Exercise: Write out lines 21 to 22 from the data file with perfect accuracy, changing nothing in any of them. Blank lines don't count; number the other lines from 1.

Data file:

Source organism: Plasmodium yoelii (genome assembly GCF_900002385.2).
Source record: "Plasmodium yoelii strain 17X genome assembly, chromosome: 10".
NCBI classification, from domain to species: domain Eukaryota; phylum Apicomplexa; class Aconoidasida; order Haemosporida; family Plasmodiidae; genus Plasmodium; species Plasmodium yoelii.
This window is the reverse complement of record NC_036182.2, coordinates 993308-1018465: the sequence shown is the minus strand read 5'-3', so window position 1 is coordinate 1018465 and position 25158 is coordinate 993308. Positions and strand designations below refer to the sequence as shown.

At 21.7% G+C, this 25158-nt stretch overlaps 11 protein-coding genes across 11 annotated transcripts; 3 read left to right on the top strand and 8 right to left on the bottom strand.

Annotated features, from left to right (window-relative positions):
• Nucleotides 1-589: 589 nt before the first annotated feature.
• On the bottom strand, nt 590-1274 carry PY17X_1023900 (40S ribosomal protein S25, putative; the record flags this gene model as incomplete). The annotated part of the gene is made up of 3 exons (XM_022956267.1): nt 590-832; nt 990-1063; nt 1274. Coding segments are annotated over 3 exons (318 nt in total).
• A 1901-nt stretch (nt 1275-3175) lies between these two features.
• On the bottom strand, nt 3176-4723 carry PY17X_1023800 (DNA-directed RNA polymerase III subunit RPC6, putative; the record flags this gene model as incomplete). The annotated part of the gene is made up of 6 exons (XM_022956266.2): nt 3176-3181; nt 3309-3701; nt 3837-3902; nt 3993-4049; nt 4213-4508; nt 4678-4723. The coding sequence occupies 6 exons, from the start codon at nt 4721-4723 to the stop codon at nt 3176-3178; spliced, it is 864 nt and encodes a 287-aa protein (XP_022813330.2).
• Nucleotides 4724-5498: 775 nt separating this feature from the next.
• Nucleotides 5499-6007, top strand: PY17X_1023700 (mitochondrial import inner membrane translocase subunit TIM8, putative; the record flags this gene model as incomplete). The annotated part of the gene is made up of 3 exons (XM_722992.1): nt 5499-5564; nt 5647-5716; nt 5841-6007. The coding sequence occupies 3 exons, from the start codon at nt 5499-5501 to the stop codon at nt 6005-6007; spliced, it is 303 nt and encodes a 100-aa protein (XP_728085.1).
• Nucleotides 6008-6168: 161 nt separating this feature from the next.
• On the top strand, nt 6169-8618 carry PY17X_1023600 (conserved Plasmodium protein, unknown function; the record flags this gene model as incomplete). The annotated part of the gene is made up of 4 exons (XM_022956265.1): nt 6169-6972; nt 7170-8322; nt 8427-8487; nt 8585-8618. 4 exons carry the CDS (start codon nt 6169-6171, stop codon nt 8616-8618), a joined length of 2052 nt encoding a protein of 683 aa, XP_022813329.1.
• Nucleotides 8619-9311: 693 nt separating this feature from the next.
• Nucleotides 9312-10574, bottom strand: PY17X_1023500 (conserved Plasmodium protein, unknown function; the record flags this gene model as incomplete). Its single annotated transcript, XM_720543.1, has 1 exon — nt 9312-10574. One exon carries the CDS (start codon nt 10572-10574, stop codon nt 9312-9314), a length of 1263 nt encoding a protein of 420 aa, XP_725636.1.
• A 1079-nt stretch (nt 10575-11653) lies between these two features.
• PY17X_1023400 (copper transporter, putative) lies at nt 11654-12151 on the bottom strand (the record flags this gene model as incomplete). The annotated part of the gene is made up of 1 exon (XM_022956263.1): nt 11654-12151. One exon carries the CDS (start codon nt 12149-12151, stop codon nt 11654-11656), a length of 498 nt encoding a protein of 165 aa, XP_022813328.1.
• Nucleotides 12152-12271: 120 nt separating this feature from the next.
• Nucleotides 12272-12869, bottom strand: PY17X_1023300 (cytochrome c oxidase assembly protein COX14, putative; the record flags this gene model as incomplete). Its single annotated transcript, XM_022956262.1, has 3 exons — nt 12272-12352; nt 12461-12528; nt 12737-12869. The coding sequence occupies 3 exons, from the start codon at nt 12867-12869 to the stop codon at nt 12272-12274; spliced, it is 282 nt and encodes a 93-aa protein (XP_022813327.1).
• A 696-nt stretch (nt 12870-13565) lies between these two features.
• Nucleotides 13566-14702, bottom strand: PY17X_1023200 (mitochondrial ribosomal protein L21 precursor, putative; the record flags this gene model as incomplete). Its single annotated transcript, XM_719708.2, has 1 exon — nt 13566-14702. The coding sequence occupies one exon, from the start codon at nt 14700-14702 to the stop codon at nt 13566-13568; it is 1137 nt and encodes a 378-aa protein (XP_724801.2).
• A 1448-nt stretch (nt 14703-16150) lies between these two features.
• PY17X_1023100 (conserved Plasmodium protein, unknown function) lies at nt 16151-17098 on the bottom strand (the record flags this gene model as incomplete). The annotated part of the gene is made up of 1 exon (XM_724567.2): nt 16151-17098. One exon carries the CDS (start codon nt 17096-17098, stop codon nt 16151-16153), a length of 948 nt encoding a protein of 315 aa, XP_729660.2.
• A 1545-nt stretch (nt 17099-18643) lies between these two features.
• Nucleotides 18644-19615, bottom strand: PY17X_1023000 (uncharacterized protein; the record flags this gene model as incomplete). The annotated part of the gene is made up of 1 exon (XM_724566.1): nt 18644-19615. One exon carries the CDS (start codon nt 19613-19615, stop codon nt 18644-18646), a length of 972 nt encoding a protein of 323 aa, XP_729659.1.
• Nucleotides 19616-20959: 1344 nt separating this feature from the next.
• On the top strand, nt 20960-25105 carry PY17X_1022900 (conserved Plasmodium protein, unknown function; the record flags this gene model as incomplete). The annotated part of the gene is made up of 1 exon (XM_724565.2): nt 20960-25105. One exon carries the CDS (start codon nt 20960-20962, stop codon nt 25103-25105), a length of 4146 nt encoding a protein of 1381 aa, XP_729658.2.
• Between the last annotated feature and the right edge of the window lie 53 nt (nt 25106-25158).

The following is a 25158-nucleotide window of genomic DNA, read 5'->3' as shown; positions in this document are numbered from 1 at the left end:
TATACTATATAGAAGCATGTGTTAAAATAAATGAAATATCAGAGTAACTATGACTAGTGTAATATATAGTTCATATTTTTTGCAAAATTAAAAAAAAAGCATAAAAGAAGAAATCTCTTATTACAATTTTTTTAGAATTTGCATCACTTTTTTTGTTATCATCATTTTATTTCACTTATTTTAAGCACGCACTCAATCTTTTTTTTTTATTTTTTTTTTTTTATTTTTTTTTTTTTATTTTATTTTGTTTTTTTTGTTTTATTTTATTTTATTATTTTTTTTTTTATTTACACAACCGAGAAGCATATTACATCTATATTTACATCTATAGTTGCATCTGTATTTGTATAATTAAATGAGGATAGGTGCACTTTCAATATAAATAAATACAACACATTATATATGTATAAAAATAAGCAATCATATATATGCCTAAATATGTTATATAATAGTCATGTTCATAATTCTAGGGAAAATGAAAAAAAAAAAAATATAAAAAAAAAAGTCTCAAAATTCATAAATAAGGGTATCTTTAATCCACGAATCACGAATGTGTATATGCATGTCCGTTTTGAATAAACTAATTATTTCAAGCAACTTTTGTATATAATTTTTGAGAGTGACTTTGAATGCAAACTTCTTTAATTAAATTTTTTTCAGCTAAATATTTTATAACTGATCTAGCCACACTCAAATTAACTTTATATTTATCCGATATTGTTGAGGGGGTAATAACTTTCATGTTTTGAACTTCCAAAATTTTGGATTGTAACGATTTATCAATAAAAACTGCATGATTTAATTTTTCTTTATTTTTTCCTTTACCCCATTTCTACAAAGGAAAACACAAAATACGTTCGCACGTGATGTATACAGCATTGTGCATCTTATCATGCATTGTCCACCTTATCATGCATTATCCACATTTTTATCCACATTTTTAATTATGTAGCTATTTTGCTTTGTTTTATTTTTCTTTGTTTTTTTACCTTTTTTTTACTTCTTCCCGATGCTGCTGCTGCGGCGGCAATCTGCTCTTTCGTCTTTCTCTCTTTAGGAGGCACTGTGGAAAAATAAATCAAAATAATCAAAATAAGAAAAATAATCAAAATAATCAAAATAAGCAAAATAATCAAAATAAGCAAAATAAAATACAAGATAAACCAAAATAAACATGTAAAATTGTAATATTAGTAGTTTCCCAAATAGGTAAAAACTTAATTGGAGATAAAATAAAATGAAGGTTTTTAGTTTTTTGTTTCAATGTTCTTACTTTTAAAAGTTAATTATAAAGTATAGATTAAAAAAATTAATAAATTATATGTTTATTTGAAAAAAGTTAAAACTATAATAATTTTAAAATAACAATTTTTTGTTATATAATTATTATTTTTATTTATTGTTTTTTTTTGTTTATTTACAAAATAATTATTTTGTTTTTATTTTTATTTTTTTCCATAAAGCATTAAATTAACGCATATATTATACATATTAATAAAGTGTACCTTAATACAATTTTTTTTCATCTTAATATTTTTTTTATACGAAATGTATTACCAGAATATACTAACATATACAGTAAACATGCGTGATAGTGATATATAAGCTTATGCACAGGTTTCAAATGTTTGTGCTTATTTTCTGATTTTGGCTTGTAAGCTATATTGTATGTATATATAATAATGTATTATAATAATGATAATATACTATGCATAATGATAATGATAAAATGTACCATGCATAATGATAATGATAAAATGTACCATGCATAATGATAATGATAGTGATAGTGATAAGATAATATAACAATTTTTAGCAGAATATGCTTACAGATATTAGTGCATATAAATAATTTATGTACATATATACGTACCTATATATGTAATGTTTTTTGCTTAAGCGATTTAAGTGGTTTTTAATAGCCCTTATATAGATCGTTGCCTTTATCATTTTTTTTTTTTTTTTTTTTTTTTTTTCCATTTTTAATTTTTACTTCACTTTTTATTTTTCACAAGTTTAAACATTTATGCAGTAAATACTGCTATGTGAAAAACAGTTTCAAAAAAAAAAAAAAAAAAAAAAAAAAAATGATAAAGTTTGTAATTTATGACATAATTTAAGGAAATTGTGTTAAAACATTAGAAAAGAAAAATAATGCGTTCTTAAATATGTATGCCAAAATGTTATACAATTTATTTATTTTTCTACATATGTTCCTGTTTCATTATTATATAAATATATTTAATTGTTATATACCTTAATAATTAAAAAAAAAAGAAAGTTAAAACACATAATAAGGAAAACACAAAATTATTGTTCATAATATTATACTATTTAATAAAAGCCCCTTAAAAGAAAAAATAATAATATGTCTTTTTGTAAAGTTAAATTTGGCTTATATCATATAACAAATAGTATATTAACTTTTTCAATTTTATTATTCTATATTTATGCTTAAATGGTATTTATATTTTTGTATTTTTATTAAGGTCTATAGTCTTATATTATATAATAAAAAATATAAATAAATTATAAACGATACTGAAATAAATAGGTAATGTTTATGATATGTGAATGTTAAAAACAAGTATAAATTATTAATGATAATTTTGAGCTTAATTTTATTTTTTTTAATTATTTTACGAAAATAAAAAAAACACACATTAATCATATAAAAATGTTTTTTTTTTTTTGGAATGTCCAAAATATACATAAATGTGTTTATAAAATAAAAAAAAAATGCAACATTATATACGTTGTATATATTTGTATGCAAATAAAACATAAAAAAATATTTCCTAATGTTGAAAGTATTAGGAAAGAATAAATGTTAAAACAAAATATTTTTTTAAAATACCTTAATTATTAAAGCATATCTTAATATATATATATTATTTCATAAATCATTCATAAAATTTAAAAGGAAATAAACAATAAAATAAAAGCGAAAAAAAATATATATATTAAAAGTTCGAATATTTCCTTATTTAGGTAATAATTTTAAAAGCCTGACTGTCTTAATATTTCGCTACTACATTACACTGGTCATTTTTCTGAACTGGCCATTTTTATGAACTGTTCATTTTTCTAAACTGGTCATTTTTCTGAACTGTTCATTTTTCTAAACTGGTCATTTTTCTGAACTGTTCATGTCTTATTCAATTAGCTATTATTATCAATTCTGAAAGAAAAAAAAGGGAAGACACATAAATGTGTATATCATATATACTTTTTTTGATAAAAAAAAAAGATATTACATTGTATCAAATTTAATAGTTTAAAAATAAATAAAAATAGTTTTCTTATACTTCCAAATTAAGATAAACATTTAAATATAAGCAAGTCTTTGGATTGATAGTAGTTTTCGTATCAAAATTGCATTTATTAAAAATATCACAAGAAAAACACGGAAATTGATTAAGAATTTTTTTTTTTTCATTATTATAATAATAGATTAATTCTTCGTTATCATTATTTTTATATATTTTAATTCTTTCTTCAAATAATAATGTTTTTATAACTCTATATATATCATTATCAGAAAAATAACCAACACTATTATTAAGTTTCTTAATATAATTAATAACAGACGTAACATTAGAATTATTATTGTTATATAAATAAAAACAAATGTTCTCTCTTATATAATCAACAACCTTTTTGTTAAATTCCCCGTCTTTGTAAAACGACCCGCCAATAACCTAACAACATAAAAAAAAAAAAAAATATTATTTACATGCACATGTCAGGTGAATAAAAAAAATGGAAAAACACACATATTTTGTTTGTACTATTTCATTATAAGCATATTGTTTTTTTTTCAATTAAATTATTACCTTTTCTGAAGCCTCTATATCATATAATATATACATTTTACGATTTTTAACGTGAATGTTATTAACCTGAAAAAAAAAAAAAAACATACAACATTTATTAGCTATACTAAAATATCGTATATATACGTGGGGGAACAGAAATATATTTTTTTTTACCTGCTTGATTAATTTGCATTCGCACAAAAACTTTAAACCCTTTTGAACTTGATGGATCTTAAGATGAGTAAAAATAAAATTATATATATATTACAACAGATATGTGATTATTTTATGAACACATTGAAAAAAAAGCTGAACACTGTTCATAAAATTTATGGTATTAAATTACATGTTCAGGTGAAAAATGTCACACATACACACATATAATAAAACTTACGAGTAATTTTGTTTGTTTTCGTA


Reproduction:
• A 696-nt stretch (nt 12870-13565) lies between these two features.
• Nucleotides 13566-14702, bottom strand: PY17X_1023200 (mitochondrial ribosomal protein L21 precursor, putative; the record flags this gene model as incomplete). Its single annotated transcript, XM_719708.2, has 1 exon — nt 13566-14702. The coding sequence occupies one exon, from the start codon at nt 14700-14702 to the stop codon at nt 13566-13568; it is 1137 nt and encodes a 378-aa protein (XP_724801.2).